Tiny Takes | All Grown Up, by Jami Attenberg

[vc_row][vc_column][vc_row_inner][vc_column_inner][vc_column_text]All Grown Up by Jami Attenberg

The urgency: Hard and hilarious and forgiving and gracious and sexy and family is the best and very worst and we hurt each other in the most spectacular ways. Also do the work that lights you up despite those “mentors” that scrape your face away.

How I felt reading it: Like being cool and properly alone and vibrant and confident and ignoring the little ember inside and then noticing it enough to press it against the skin of the grieving and then having one final long gulp of sweet wine before letting the ember just set everything on fire, a relief, the right love.

Where I read it: First half with baby Felix asleep on me (also: the grossest man in the book is named Felix and cruelest woman in book named Felicia – child you are never allowed to have a straggly goatee or heart of evil). Second half in bed alone with blankets piled all around and my Eileen Myles pillow case which I had to sob into for the last three chapters.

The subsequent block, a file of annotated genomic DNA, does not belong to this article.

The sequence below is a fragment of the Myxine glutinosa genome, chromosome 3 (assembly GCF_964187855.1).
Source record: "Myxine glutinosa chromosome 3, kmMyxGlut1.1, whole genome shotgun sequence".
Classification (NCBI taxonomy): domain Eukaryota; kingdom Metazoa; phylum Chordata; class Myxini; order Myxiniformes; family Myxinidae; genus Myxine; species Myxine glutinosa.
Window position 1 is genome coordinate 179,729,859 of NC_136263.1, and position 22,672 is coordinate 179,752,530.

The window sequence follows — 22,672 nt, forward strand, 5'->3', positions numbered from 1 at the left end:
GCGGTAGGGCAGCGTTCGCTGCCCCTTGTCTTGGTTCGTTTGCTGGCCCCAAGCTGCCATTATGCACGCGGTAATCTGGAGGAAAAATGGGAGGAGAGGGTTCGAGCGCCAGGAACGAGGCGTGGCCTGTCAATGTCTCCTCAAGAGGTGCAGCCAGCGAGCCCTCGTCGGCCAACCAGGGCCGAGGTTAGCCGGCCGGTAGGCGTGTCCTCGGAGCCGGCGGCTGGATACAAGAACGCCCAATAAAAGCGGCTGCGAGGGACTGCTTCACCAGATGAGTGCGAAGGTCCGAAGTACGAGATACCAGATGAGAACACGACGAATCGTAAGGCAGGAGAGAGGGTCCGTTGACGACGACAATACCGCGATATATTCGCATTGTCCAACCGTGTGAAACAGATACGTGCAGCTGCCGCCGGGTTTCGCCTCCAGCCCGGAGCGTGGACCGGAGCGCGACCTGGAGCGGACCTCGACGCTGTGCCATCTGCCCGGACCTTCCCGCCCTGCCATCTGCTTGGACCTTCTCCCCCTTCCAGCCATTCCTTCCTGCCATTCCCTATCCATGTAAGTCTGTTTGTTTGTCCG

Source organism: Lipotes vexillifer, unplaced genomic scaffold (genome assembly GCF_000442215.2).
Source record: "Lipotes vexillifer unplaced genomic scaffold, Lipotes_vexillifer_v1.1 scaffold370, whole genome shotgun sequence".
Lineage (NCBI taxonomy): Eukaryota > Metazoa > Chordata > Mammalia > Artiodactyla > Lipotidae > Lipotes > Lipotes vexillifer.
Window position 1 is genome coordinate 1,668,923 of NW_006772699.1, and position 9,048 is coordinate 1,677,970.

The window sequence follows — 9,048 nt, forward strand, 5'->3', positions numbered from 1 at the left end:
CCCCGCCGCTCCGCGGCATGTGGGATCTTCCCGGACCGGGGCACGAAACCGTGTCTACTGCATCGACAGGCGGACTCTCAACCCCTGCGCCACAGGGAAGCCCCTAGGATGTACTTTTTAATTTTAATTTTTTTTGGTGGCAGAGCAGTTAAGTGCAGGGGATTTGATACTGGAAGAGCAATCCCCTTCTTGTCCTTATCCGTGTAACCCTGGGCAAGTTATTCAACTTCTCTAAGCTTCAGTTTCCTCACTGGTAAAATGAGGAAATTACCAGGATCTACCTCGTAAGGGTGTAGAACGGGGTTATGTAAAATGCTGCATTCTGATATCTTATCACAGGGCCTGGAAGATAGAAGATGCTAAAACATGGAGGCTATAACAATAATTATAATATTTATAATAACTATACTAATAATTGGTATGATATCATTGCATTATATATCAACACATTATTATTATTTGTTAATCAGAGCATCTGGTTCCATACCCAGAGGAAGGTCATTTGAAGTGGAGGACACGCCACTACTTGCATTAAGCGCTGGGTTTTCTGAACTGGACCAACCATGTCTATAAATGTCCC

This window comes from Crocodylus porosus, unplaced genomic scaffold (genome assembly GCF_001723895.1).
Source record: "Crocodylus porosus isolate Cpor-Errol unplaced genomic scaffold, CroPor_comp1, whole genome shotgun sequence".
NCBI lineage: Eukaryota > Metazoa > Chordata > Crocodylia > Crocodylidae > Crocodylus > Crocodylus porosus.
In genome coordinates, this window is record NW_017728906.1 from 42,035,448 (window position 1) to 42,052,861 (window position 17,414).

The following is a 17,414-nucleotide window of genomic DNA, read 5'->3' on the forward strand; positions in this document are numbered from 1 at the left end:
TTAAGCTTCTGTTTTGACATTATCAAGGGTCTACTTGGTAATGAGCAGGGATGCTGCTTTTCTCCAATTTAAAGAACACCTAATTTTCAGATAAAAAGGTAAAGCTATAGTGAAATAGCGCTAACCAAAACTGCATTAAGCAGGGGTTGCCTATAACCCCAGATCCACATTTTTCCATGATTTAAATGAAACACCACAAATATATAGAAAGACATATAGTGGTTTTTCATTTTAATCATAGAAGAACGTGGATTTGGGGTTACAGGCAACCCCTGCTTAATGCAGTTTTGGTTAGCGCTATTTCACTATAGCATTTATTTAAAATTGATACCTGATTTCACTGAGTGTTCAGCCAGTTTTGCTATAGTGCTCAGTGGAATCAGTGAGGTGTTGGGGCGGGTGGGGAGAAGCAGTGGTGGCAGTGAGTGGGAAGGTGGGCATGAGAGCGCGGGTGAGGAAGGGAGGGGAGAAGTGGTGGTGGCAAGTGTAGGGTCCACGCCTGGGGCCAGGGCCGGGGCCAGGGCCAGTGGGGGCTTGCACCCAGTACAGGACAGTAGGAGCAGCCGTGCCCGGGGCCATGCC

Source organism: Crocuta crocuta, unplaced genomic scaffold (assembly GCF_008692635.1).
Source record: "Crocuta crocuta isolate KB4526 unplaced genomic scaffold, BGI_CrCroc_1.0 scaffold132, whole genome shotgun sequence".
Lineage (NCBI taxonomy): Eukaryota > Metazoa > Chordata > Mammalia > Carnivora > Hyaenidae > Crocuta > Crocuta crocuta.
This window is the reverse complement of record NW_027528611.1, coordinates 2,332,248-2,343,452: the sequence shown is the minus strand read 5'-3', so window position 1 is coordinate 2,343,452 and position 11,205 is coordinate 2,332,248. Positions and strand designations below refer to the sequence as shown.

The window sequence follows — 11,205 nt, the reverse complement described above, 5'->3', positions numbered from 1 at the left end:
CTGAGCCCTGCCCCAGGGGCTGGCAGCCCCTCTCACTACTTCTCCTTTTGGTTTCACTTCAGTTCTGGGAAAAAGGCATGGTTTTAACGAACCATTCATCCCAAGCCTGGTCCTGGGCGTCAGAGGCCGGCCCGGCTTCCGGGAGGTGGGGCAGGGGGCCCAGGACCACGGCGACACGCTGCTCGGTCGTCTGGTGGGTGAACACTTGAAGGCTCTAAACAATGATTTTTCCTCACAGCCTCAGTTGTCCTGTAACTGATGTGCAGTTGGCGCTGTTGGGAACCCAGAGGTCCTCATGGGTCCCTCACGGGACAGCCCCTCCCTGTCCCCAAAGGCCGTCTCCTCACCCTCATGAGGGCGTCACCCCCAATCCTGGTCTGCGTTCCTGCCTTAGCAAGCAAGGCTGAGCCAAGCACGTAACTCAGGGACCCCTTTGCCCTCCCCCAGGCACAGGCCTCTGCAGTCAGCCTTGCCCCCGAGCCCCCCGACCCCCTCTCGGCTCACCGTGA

Lines that destroyed you:


Every word of those last three chapters: “The Actress,” “All Grown Up,” and “Come Together.”


“‘Hi,’ Baron says.

‘Nope,’ I say.”


3: “Her life is architected, elegant and angular, a beauty to behold, and mine is a stew, a juicy, sloppy mess of ingredients and feelings and emotions, too much salt and spice, too much anxiety, always a little dribbling down the front of my shirt. But have you tasted it? Have you tasted it. It’s delicious.”

Gif that describes this book:


The final word: Some seriously great and moving steamy quick sex scenes, and also some amazingly perfect bad sex.



Ann Ward is Senior Poetry Editor of Cosmonauts Avenue and Co-Curator of Springhouse Magazine. For 8 years she helped run the Summer Literary Seminars in Kenya, Lithuania, and Montreal. Her work has appeared most recently in Washington Square Review, GlitterMob, Stroboscope, Matrix Magazine, and CV2. Originally from Kingston, Ontario, Ann is currently an MFA candidate in fiction at UMass Amherst.